Italian food is hugely popular and undeniably delicious, and there seems to be an Italian restaurant on every corner of every city. However, if you’ve been to Italy you can probably tell the difference it makes having your Italian food cooked by a native Italian.

That’s because there are a few golden cooking rules that Italians follow when cooking their meals.

So, whether you’re looking to cook a Spaghetti Alla Carbonara or a Risotto Alla Milanese, use our 10 handy Italian cooking tips below in the kitchen and you’ll soon be able to cook Italian food like an Italian!

Top 10 Italian Cooking Tips

Top 10 Italian Cooking Tips

Less Is More

Overloading dishes is not part of the Italian cooking mantra. Italians like to keep their dishes simple and straight to the point. Adding too many seasonings or extra ingredients can really ruin a meal, so why not lay off the spices and let the main, fresh, seasonal ingredients take the floor?

Also, it goes without saying that when you are adding a little herb and spice to your meal, you should be able to taste the meal and not just the herbs!

Source Quality Ingredients

The Italians find quality ingredients to be the key elements that make up a successful dish. The simplicity of meals means that the main ingredients need to be really fresh and tasty, as they’re not going to be covered up by other ingredients.

Choosing organic foods and shopping locally will ensure a bold flavor and improved freshness. Supermarket deli meats, bread, and condiments are not a good idea; instead, it’s best to try and find a good delicatessen.

Improve Your Knowledge Of The Ingredients

You need to know your ingredients well so that you can source the best quality ones. Increasing your knowledge of recipes and ingredients will help you learn what works best with what and where to get them from at what times.

You can use the internet or cookbooks to learn about ingredients, or you can check in with your local Italian delicatessen for some insider tips!

Get Stocked Up On Italian Key Ingredients

Buying some of the traditional Italian staples such as olive oil, rice, different types of pasta such as spaghetti and tagliatelle, parmesan cheese and a few herbs and spices, ragus and sauces means you can knock up Italian meals whenever you want and just add your extra ingredients to the recipe without having to get too much from the store.

Always Cook Your Pasta Al Dente

Al dente means “to the tooth”. Italians always cook their pasta al dente, as it gives pasta that firm to the bite texture, which makes your dish taste much nicer than soft, overcooked pasta would.

To keep your pasta firm and slightly dense like the Italians do, taste test your pasta towards the end of it’s cooking time, and take it off the stove when you can tell it’s al dente.

Know Your Oils

Normal, high-quality olive oil is perfect for most Italian dishes. You can normally pick some decent olive oil up from any supermarket or local store, although the best quality ones may be at Italian speciality stores or even local stores where products tend to be more expensive but better in quality.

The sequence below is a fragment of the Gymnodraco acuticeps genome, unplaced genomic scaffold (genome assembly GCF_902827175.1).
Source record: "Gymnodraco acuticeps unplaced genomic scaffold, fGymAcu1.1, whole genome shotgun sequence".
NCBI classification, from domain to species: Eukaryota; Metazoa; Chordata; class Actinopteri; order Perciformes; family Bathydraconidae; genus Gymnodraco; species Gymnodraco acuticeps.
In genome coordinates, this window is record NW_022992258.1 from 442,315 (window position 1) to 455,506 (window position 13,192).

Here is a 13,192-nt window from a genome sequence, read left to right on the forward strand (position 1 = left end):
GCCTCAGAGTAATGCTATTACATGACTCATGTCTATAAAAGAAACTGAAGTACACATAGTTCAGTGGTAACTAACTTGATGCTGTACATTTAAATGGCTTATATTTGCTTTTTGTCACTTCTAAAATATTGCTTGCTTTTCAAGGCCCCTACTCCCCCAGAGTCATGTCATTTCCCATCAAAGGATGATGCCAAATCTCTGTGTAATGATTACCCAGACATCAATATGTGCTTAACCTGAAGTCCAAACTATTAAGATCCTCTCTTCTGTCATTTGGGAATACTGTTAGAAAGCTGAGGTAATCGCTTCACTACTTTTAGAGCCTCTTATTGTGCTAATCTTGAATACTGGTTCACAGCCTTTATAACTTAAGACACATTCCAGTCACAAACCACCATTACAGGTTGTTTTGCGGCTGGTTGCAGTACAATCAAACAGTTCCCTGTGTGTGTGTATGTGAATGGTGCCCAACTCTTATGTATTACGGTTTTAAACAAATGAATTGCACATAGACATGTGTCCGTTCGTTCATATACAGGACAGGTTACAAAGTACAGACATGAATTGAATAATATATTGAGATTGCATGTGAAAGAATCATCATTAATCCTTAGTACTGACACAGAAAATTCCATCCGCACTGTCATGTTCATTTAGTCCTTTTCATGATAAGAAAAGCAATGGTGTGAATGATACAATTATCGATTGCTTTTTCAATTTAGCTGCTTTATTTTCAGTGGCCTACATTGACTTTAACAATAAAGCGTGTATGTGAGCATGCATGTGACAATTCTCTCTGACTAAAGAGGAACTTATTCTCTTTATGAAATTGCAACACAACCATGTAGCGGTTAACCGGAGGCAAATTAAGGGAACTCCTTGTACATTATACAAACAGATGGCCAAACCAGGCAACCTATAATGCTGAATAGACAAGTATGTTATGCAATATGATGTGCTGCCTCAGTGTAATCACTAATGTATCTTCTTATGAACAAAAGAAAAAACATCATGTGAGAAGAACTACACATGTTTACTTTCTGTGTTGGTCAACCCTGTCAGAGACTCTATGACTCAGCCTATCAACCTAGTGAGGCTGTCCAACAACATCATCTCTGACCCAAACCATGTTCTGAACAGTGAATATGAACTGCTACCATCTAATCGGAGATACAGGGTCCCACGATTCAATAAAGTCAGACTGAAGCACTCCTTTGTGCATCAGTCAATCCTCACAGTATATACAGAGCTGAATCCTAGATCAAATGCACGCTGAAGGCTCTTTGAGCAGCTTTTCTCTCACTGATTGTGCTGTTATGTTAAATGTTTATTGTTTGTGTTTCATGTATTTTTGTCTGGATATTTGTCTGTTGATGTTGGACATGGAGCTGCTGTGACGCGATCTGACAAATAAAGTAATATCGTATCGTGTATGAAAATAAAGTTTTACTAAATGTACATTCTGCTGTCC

You can use olive oil liberally while frying, but if you’re making fish or you need an oil to drizzle over your salad, you might want to pick up a bottle of extra virgin olive oil. It’s stronger in taste and needs to be stored out of the light because it loses nutritional value and flavour quickly.

Serve Slowly

Italians appreciate communal dining and like to really enjoy their meals at a leisurely place. Meal times are seen as a time for great company and long conversations, so Italian cooks take their time when serving up their dishes. They generally tend to serve up wine first of all, then this is followed by the slow dishing out of five courses.

You may notice some of these courses from Italian restaurant menus! The first serving of food is called the antipasti, or appetisers. Then, the first course, the primi piatti, is served, followed by the secondi piatti (second course), the contorini (side dishes) and finally the dolci (dessert).

As you can see, Italian meals are meant to be enjoyed over an extended period rather than rushed.

Don’t Waste Any Food

Saving any leftover ingredients is important to Italians, as a lot of their meals were innovated because they didn’t have much money.

For example, a popular way to use the ciabatta you served up with last nights’ spaghetti is to slice it up into cubes, and fry it with some garlic cloves to create delicious croutons to go in a traditional Italian tomato soup.

Learn The Central Components Of A Perfect Italian Meal

Think about the three major parts of what makes an Italian recipe delicious. First, you have a bold flavor, which normally comes from some type of sauce or ragu. Then you have a carrier, which is generally pasta, rice or vegetables.

And finally, you have a protein element such as meat or fish.

Looking at an Italian recipe book to practise your cooking skills or even whipping up a few recipes you find online will help you to decipher the main elements of a good Italian meal and will help you to begin understanding which ingredients mesh well together, and which don’t, so you can start experimenting a little.

Now you know 10 of the main Italian cooking strategies, you should be able to start cooking up your own Italian cuisine just like a genuine Italian cook, with the help of a few recipes.

Remember to follow the recipes carefully, use the right measurements for your ingredients, and start applying these tips to your cooking. We hope you enjoy creating some of your own five-star Italian dishes!

Rick Zullo

Former doctor, current science teacher, and life-long food lover, Rick's passion for Mediterranean cuisine was ignited while living as an expat in Rome, Italy. 


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